Voices and Ideas

Biology, Behavior, and Free Will: Interview with Robert Sapolsky

By Francesca Paris 
 

Behave: The Biology of Humans at Our Best and Worst by Robert Sapolsky (ΦBK, Harvard College) is the recipient of the 2018 Phi Beta Kappa Science Book Award.

This award, established by Phi Beta Kappa in 1959, is offered to honor outstanding scientific contributions and to encourage literate and scholarly interpretations of the physical and biological sciences and mathematics.

The John A. and Cynthia Fry Gunn Professor of Biological Sciences at Stanford University and Professor of Neurology and Neurosurgery in Stanford's School of Medicine, Sapolsky is a celebrated neuroendocrinologist. His books include Stress, the Aging Brain and the Mechanisms of Neuron Death (1992), The Trouble with Testosterone (1997), and Why Zebras Don't Get Ulcers: A Guide to Stress-Related Diseases and Coping (1995). Known for his popular appeal, he also writes for magazines like Discover and Scientific American.

Behave is a sweeping, cross-disciplinary examination of human behavior. Sapolsky takes the reader through the biology of behavior, from the neural impulse that sparks an action to the cascade of factors preceding any decision. The book weaves complex scientific terms and humorous anecdotes into a picture that stretches back through a person’s life and, further still, through generations of humanity.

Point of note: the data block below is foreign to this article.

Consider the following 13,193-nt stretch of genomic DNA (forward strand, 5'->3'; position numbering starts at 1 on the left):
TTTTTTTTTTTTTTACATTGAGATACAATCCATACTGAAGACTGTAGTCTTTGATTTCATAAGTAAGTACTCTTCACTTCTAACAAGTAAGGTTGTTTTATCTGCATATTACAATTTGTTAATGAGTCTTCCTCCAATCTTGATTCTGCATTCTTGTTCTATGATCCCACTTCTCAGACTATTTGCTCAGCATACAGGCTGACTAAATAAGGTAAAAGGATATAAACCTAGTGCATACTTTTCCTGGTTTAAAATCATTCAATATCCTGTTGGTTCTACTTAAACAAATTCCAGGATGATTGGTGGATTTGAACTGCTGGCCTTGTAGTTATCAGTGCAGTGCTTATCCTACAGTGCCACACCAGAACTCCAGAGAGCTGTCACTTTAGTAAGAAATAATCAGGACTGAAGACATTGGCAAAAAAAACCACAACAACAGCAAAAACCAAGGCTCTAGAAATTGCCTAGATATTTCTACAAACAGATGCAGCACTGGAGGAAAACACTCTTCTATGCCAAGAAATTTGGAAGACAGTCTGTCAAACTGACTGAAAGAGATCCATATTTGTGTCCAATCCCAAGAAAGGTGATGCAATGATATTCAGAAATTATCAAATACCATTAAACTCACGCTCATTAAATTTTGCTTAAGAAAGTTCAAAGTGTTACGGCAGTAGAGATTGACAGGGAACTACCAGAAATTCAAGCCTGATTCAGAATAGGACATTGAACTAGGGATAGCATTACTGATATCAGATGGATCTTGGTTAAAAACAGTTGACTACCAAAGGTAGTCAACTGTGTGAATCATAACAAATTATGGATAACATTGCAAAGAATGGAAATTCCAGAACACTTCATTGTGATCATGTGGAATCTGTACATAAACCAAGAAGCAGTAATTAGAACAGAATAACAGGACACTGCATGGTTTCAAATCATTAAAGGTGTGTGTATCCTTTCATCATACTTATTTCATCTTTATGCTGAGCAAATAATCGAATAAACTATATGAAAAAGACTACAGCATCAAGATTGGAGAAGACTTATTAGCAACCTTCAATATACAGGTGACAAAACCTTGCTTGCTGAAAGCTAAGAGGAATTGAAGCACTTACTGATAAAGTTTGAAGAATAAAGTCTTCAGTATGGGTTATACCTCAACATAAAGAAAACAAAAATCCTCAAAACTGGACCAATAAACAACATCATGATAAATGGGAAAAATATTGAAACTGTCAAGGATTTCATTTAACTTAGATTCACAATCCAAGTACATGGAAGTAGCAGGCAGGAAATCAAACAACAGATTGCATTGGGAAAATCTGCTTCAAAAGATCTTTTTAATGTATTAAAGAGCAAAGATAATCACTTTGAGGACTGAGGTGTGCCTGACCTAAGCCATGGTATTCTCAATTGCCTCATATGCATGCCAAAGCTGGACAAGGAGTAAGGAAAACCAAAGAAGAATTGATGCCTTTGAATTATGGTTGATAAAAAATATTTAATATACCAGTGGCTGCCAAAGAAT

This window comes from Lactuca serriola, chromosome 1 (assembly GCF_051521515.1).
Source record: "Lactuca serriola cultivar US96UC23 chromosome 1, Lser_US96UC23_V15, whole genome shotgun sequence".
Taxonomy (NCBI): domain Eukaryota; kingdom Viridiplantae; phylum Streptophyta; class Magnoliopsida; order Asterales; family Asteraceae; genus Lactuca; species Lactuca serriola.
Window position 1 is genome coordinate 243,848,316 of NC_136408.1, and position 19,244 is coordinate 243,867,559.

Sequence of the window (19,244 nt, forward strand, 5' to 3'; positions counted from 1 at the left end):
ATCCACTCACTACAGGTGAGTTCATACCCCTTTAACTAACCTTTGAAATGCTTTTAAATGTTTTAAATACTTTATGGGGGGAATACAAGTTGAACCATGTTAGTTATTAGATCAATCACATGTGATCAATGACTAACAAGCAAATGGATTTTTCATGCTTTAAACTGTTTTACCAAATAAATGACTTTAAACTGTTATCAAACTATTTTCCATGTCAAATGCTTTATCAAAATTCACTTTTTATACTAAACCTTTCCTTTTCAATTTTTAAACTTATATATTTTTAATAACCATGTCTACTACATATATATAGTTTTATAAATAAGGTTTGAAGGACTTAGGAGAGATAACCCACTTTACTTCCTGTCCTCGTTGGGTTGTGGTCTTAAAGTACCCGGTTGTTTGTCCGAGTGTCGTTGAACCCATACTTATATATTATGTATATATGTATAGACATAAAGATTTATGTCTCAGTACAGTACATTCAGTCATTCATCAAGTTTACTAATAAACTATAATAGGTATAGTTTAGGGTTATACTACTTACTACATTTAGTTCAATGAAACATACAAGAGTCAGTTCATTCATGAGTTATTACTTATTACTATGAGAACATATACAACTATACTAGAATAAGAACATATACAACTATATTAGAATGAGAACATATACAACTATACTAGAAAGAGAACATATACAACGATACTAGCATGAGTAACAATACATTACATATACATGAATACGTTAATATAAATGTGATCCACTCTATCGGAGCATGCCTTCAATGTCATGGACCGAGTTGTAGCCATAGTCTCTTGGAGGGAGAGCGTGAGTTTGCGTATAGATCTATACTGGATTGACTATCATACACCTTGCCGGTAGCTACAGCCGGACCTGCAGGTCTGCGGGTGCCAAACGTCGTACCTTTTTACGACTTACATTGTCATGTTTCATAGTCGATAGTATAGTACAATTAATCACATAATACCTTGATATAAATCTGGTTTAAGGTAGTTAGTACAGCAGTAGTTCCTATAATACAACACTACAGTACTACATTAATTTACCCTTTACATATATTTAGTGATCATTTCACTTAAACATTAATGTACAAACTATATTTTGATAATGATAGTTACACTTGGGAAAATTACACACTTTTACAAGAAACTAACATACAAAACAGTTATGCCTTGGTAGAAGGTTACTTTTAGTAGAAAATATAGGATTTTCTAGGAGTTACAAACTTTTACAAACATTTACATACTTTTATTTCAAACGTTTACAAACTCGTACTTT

As Sapolsky explains, it is impossible to separate any part of the decision-making process. Evolutionary pressures combine with childhood development, genetic factors, the nervous system, and more to produce a single action. This web of influence offers the reader a more nuanced view of concepts like good and evil, altruism and selfishness, hope and brutality. Behave looks critically at the intersection of science and society, and how our biology shapes our present and our collective future.
 

INTERVIEW
 

In Behave, you stress that each decision humans make has to be considered from many angles. What are the forces that shape our behavior, and why are they so challenging to study? 

 

SAPOLSKY: The multiplicity of forces is the main theme of the book. Someone does something—wonderful, awful, in between—and we ask why that behavior occurred. And to answer that, you have to consider what went on in the person’s nervous system a second before. But you also need to know what environmental stimuli in the prior minutes influenced those neurons. And you also need to know how hormones in the previous hours to days influenced the sensitivity of the brain to those stimuli. And from there it’s back to months of neural plasticity, then adolescence, childhood, fetal life, genes, culture, evolution—because they all shape what went in to the milliseconds of deciding to do that behavior. What’s challenging is not only that so many disciplines are pertinent, and how they are all interrelated, but also how many of these forces are subterranean, where we typically haven’t a clue of their impact.

You’re a professor of biology, neurology, and neurosurgery at Stanford University, but you write extensively in the book about topics that may seem unrelated, like morality, empathy, and free will. Why is it useful to consider all of these concepts in relation to human biology?